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Spring 2012
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Senior Portraits

Shauna-kay Rainford

Text: Hannah Stamler ’12 | Photo: Kent Loeffler

Shauna-kay Rainford

Shauna-kay Rainford came to Cornell to pursue her passion for conservation. Born in Jamaica, she saw firsthand the effects of pollution, and growing up in Florida her commitment to environmentalism grew even further.

As a natural resources major, Shauna-kay is putting her ideas into action. The summer after her freshman year, she began working in Professor Bernd Blossey’s invasive species lab, which explores the effects of non-native organisms on ecosystems. Three years later, she remains involved in the lab and its community.

The lab also inspired her senior thesis. She is examining the effects of 24 different plants on the American toad. She intends to publish her research, and she presented her findings at the National Conference on Undergraduate Research in March and at the Ecological Society of America conference last August.

These opportunities to share her work are but two of many Shauna-kay has gotten as an undergraduate. At the end of her sophomore year, she applied to become a Hunter R. Rawlings III Cornell Presidential Research Scholar. Not only did the program provide funding for her research, it also presented opportunities to engage with the science community and present work, she said.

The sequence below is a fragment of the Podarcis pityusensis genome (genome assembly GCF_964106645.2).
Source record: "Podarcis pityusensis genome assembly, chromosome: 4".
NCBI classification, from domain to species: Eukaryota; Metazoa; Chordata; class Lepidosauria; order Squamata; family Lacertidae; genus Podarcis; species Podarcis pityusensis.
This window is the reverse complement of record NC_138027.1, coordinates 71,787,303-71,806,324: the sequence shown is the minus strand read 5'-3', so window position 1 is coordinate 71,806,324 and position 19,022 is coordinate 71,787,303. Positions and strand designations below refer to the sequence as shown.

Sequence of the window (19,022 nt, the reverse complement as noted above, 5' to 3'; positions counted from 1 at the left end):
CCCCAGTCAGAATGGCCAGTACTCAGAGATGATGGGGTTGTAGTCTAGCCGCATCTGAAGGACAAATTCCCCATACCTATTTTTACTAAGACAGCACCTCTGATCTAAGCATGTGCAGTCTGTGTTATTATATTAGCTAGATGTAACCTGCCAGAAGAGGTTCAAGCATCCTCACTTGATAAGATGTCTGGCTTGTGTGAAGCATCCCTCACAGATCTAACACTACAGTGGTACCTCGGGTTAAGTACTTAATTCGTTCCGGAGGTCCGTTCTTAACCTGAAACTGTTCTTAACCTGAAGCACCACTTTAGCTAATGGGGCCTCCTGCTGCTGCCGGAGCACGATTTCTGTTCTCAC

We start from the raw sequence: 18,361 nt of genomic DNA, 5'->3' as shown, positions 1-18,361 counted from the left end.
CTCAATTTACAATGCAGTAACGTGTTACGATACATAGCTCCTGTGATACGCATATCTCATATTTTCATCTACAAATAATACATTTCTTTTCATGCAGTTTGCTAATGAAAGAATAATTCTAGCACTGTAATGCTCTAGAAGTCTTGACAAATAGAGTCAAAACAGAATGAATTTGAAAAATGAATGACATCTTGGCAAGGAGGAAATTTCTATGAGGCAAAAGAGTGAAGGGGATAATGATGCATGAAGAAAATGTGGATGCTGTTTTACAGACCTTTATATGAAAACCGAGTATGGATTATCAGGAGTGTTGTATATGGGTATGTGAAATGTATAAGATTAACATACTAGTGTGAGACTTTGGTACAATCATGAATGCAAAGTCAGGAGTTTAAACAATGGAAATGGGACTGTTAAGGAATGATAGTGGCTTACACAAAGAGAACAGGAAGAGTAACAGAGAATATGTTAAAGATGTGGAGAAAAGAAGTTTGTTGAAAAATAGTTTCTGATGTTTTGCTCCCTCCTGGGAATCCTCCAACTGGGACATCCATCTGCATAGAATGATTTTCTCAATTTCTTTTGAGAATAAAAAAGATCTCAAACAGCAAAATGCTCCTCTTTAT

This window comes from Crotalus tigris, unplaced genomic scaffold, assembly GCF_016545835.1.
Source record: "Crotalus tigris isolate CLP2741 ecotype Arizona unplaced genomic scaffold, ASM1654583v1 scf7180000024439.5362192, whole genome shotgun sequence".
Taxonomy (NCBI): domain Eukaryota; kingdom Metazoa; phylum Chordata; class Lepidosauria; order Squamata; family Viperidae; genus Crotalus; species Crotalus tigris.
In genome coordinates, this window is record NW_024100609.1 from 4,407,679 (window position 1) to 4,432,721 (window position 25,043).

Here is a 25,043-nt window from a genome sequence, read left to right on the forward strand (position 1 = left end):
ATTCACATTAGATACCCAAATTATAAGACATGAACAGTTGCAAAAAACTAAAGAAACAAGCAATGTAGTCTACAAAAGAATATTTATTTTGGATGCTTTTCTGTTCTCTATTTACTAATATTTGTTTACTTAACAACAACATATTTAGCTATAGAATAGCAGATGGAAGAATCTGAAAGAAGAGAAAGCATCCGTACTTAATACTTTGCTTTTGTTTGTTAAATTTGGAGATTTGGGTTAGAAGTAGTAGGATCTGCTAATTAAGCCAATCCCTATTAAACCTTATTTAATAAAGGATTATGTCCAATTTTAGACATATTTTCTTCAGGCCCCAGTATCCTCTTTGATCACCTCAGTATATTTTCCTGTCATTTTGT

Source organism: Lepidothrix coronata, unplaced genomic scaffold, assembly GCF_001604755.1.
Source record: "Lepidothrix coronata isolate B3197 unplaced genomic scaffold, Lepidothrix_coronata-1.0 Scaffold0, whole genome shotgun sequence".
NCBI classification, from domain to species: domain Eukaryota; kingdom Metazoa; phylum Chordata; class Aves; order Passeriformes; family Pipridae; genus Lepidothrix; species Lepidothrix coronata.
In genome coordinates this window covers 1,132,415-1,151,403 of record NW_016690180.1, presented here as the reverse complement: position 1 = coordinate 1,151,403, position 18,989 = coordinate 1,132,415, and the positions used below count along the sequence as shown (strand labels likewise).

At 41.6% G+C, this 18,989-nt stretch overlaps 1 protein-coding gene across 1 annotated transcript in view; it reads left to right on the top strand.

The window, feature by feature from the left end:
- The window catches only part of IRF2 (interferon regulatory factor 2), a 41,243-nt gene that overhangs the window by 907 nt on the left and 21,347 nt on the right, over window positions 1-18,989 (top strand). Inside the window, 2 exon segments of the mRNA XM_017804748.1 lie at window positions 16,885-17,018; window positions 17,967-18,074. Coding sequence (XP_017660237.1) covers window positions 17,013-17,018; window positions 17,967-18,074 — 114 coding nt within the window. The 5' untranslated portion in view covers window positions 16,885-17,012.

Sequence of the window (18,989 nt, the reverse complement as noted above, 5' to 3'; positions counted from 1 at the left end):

She also has received some federal Hatch funding and a grant from the Society of Wetland Scientists, which enabled her to travel to Prague last year to attend their annual conference.

Shauna-kay said the most exciting trip she took while at Cornell, however, was her 2011 spring break in rural Belize, as part of the Experiential Garden-Based Learning in Belize course taught by the Department of Horticulture and International Agriculture and Rural Development. During her weeklong trip, she taught locals about garden-based learning and developed a factsheet about hydroelectric dams in Belize. The pamphlet is now being circulated by Plenty Belize, the non-governmental organization they partnered with.

The experience cemented her belief in conservation and helped her discover her love of teaching. She also saw mangrove trees for the first time, which sparked an interest in mangrove wetlands, a topic she now hopes to pursue further in graduate school.

“In that week alone I learned so much about myself,” she said. “A lot of great things came out of that class.”

When she’s not working or researching, Shauna-kay spends times watching movies at Cornell Cinema and doing service projects in Ithaca with the Cornell University Becker in Service project.